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The Roots of Apathy and
How Schools Can
By DAVID O. SOLMITZ
(November 4, 2000)
Part One: The Roots of Apathy
Why is apathy, another term for passivity, submissiveness, and even numbness, reaching epidemic proportions when it comes to social, economic, environmental, and political issues? Symptoms include lack of awareness, concern, social responsibility and action, which includes voting. This is particularly apparent for those in the 18 to 24 age group.
Among the factors that cause apathy is our society's orientation toward entertainment. We have become a nation of observers watching with increasing enthusiasm as the sensationalism of the show intensifies. Presidential debates have even become an integral part of the entertainment industry. If there are no fireworks, no Jerry Springer type show, then their ratings fall way down.
How can we take politics seriously, when opposing candidates, like actors, are trained to perform in a certain way in order to appeal to the voters? Each has been prepared by their campaign experts with a bulwark of information. The debaters are trained to use that information to portray themselves in the most compelling manner possible in front of the television cameras. The audience seems to base its judgment on the clichés, slogans, and bloopers. Like an aspiring Hollywood actor or actress, charisma appears to be the final determinant as to who is the victor.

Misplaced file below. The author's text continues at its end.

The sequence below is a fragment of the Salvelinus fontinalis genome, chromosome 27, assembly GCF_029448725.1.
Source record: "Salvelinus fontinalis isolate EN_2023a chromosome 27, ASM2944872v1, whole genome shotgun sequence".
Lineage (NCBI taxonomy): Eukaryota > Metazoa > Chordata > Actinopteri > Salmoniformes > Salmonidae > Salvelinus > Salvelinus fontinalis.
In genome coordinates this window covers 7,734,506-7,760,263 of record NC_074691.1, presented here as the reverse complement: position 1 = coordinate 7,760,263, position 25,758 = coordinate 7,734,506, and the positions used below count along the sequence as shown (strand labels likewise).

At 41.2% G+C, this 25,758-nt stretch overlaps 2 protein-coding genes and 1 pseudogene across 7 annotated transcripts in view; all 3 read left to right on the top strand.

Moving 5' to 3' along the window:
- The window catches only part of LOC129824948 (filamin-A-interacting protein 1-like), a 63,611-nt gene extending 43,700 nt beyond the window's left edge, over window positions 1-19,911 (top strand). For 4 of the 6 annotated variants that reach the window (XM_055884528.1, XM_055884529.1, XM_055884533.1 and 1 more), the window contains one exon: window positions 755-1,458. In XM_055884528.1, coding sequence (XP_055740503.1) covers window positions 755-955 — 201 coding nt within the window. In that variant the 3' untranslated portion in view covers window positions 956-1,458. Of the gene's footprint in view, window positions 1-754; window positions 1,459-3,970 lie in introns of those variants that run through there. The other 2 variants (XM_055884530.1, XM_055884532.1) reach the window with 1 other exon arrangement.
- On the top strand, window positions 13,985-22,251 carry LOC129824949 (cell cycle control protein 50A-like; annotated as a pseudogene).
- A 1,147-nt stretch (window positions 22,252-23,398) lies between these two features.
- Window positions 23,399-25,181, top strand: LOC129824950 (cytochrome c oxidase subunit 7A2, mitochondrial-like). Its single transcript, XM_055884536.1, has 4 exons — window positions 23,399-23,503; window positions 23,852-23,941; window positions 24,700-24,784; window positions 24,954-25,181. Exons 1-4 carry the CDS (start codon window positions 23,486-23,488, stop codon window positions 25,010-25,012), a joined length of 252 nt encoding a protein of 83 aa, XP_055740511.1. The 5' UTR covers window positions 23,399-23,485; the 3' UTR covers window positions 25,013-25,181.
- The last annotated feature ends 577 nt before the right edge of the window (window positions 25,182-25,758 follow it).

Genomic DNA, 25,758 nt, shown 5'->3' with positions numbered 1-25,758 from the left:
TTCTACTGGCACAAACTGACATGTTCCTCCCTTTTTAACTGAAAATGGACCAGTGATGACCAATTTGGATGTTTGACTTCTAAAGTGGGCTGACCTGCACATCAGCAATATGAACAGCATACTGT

Since television networks depend upon advertisers for profit, the debates must cover a wide range of topics in a relatively short period of time. The television networks realize that the general public is not interested, nor does it have the patience, to listen to thorough, in depth discussion, like those of the Lincoln-Douglas debates of 1858 on slavery. In addition, we are bombarded by short, rapid fire, political ads. These are cleverly created to appeal instantaneously to our emotions, not necessarily to our reasoning. Therefore, it can be deduced that the television medium impacts our apathy.
The phenomenal cost of running a political campaign causes many potential candidates not to run for office, especially in large states and/or for a seat in the nation¹s House or Senate. Even, in central Maine to run for the state legislature a candidate must dole out about $10,000. Though the cost is lower than in other parts of Maine, and much below the national average, it is still high. Because of these high costs, many of us wonder to what extent politicians from either party represent the commercial interests of their big financial supporters? Therefore, we feel powerless. For example, huge corporations control health care, ranging from HMOs to prescription drugs. Many of us are troubled that some mainstream politicians, who rely on these corporations to help finance their campaigns, appear unwilling to come up with alternatives that will create a healthier society. We are troubled, at a time of a heating oil shortage and the high cost of fuel that politicians seem to take no action against the oil companies that are making a huge profit by selling their oil to European countries.